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The Trinitarian Formula in 1 John 5:7–8 - Mondays with Mounce

Categories Biblical Studies Greek Mondays with Mounce

One of the ongoing attacks on modern translations has to do with the Trinitarian formula in 1 John 5:7–8. The accusation is that modern translators are dropping out the divinity of Christ from the Bible. I’ve now actually seen the factual evidence of why this is not true.

It is one of those charges that no matter how many times it is refuted — and it is easy to refute — the charges continue to circulate. I was in the manuscript library at Houston Baptist University this past weekend, the Dunham Bible Museum, and I was actually able to hold a second and third edition of Erasmus’ Greek text, page through it, and take pictures (without flash).

I checked out the longer ending of Mark (16:9–20), the pericope of the Woman Caught in Adultery (John 7:53–8:11, which is the worst name for a pericope in the Bible since the man was caught as well), and then went to 1 John 5 to check out the Comma Johanneum, as it is called. The words in italics below were added centuries after John wrote the epistle. The words are in the footnotes of the NIV, NASB, CSB, NET, and NLT (surprisingly not in the ESV or NRSV) but present in the KJV.

“For there are three that bear record in heaven, the Father, the Word, and the Holy Ghost: and these three are one. And there are three that bear witness in earth, the Spirit, and the water, and the blood: and these three agree in one” (1 John 5:7b–8a).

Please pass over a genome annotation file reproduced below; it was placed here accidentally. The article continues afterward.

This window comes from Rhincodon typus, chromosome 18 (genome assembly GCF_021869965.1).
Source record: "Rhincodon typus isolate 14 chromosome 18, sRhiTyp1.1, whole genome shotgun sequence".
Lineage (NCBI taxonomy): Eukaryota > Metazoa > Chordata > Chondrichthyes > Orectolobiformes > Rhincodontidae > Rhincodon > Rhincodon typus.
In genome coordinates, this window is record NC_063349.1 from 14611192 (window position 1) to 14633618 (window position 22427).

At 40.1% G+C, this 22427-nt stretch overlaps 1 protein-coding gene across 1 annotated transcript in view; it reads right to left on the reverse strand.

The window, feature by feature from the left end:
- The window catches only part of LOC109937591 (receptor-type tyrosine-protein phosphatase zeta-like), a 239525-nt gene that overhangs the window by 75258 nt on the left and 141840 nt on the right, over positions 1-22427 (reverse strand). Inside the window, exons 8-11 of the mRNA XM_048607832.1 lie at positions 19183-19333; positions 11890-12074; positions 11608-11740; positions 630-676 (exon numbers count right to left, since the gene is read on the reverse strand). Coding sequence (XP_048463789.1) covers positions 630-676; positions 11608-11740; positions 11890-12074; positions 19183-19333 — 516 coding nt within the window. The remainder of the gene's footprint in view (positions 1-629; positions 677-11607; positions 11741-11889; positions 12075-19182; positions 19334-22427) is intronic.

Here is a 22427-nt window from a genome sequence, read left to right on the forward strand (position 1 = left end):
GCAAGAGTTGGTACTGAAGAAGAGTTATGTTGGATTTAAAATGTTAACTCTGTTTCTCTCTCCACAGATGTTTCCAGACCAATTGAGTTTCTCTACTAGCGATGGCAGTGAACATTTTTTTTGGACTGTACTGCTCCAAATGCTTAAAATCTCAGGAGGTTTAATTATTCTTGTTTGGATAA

Thankfully, the doctrine of the Trinity does not depend on these verses; and even though most modern translations put them in the footnotes, there are many places in our Bible that plant the seeds of the doctrine of the Trinity. But these verses in 1 John were not written by John, and it would be better to base doctrine on words that we know were written by the New Testament authors.

  1. The words occur in only eight Greek manuscripts, four in the text and four in the margin. The oldest of these manuscripts is from the tenth century, the others from the fourteenth century and later.
  2. The Comma Johanneum was not in Erasmus’ first or second edition, nor in the three manuscripts he used to edit his own text.
  3. They are not quoted by any of the early Greek Fathers until the fifth century, who would have certainly used them in their defense of the Trinity if the words were authentic.
  4. The words are absent from ancient translations.
  5. The words first appear in a fourth century Latin treatise, Liber apologeticus.
  6. They are not present in the Latin used by Tertullian, Cyprian, or Augustine.
  7. They are not in Jerome’s Latin Vulgate but were added in the ninth century.

So how did these words get into the Bible? Erasmus clearly states that they were not original, but due to church pressure he added them from a suspected forged Greek manuscript in his third edition of the Greek New Testament. This edition was basically the basis for the KJV.

And this takes me back to the Dunham Bible Museum. As you can see from the picture above, somebody wrote the formula into the margin of the second edition, and it was moved into the text of the third edition (see below).


Modern Bibles do not leave the verse out; a few of the Greek texts behind the King James added them in. If it is wrong to subtract from God’s Word (and it is), so also it is wrong to add to God’s word. If we are going to criticize Bible translations, let’s do it accurately, with grace, knowing that all major Bible translations will lead you to the cross, and none will lead you to heresy.

*Both images are copyright, Dunham Bible Museum, used with permission.

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